Minnesota, though, had little trouble recouping the $50 million it invested. Officials estimate a $450 million jolt came to the local economy, 266,000 hotel room nights were booked during that week, and the Minneapolis-St. Paul airport set a one-day record for passengers.
Matheson said it’s unrealistic for the suburbs to bank on a similar financial windfall during Super Bowl week. The goal, he said, is for the area not to be coaxed into a false sense of investment for new hotels and other projects.
“How many hotels do you want to build for one event?” he asked. “The answer is none. Your hotel has to be 65% full year-round, year after year, or that hotel goes out of business.”
Winning game plan
Kevin Phelps, city manager of Glendale, Arizona, knows all too well the costs associated with hosting a Super Bowl and how to overcome the pitfalls. He joined the city staff in 2016, but he’s familiar with the Super Bowls held in 2008 and 2015 at State Farm Stadium, and the expenses that rose from $13 million to $30 million in only seven years.
Phelps estimates Glendale’s next Super Bowl in 2023 will cost more than $50 million.
“It’s not good enough that you just give people a place to sleep,” Phelps said. “You need to give them something to do while they’re there, and we’ve really focused on providing that.”
Similar to an Olympic committee team, a Super Bowl bid team consists of a group of local leaders who put together the event and raise a lot of money to make it happen. Whether it’s company CEOs, celebrities or experienced political players, the key is attracting a mix of people adept at success.
Phelps said even the barricades around the stadium cost hundreds of thousands of dollars, but future organizers for a Bears Super Bowl bid shouldn’t be intimidated by the rabbit hole of spending. If executed correctly, a suburban bid team can develop a plan that works, he said.
“There are customized Super Bowl packages they could sell to companies for $200,000 apiece, so there are many ways to do this.”
The ‘Bold North’
Super Bowl LII Committee CEO Maureen Bausch insists Minnesota’s $50 million bid investment for 2018 was worth the cost, and not only because the event was fully financed with private money. In a survey of visitors for Super Bowl week, 83% said they’d return to the Minneapolis-St. Paul area.
That’s impressive considering the early February event proved to be the coldest Super Bowl in history. Game-time temperature was 2 degrees and about a foot of snow fell during the week.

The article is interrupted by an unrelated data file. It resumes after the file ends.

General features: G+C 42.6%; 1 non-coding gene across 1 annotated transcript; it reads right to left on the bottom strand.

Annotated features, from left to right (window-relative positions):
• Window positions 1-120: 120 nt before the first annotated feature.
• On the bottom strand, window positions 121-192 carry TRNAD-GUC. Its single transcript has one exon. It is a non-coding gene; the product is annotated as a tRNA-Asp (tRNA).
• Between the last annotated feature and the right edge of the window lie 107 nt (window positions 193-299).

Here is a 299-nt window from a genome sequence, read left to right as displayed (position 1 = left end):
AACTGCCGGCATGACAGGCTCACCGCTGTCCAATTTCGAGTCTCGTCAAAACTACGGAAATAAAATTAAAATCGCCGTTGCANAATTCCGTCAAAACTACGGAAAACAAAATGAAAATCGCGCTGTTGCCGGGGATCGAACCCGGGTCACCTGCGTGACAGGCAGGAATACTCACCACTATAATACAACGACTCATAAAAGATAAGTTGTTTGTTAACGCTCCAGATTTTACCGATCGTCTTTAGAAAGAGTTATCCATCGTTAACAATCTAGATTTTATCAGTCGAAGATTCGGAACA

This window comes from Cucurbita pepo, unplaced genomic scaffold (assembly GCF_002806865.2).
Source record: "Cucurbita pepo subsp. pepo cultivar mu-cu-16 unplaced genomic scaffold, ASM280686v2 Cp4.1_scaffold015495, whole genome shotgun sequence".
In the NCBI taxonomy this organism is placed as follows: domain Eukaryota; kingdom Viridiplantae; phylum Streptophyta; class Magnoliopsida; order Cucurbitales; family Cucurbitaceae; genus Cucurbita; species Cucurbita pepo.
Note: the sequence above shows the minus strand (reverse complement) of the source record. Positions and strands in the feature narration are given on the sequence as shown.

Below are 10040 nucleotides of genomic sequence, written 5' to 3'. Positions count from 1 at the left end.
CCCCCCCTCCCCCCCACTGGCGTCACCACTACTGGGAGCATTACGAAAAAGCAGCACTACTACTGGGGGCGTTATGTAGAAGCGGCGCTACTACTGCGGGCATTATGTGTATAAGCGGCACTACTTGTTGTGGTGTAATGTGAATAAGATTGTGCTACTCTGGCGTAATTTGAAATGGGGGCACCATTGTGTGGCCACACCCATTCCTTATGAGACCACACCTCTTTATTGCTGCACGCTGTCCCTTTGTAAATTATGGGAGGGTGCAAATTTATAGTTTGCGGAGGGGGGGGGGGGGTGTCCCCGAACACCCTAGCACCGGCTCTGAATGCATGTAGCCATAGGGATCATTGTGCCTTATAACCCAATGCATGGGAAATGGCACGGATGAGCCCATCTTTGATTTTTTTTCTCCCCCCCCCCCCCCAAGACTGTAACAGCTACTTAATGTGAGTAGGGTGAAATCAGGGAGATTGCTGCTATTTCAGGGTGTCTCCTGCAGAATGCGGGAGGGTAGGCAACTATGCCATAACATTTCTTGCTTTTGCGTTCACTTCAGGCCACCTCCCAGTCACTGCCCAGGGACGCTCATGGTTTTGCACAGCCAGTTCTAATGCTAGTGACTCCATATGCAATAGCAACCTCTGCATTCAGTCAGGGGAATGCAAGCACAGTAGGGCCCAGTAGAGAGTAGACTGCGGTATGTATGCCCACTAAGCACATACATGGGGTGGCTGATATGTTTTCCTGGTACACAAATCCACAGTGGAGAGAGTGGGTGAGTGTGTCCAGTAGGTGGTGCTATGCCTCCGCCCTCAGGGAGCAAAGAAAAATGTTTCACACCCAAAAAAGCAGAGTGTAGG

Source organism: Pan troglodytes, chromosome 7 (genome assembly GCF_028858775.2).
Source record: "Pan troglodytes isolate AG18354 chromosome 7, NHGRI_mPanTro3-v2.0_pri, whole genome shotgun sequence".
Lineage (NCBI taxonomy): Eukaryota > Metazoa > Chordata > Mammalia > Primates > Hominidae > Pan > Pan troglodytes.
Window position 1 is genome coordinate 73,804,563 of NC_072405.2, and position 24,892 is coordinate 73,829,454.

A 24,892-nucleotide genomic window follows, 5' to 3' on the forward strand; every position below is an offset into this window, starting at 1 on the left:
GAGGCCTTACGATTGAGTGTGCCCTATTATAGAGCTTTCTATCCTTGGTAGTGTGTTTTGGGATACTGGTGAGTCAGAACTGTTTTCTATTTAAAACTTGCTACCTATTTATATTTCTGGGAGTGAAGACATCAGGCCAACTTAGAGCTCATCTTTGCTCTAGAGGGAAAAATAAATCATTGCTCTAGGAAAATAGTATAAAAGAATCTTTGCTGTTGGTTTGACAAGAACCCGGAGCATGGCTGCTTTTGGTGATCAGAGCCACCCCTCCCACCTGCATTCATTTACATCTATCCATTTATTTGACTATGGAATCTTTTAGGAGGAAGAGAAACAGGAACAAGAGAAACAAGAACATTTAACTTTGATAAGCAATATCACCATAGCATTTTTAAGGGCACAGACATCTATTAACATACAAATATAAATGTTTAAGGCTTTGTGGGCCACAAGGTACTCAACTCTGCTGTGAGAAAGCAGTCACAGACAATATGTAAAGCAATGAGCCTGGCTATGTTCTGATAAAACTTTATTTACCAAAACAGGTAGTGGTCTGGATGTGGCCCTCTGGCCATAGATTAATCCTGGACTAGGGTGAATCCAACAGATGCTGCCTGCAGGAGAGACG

Similar temperatures and snowfall are possible in an Arlington Heights Super Bowl, but Bausch and her team embraced the idea by terming the location “The Bold North” and seizing the narrative as a positive. Bausch believes the Bears committee also could seize the narrative of a cold-weather Super Bowl.
In the dead of winter, when hotel occupancy and tourism slows to its lowest levels of the year, Super Bowl week is an opportunity for a massive boost.
“It’s a bit more complicated in cold-weather markets, but it is well worth every single bit of energy put into it,” she said. “I’d do it again in a heartbeat.”
‘World stage ... at your front door’
Bausch said success for a suburban Super Bowl bid will start by defining goals and shaping a strategy around those goals. For Minnesota, part of the success meant highlighting the state as a year-round tourist destination and using corporate exposure to attract highly skilled employees.
In a strategy known as “The Traveling CEO,” the Glendale bid committee earmarked part of its budget to fly in CEOs from across the country with the lure of Super Bowl perks. Once the CEOs were in Arizona, local officials used the time to persuade them to move their business there. Phelps said the strategy worked as several companies wound up relocating to the area.
Bausch said exposing the benefits of the region is an essential long-term strategy.
“I can tell you many communities see this as a five-day event, in and out, and I feel bad when they miss the opportunity with the spotlight on them,” Bausch said. “The world stage is going to be at your front door.”
Many hurdles remain in the Bears moving to Arlington Heights, and many more beyond that to host a Super Bowl. But it’s never too early to start dreaming, and planning.
And while we’re dreaming, maybe the Bears actually will play in the game.
“If a Super Bowl happens here in Arlington Heights, the hotel rooms are going to be booked and restaurants are going to be busy all the way out to Cary,” said Ridler, the Arlington Heights Chamber executive director. “I think everybody benefits.”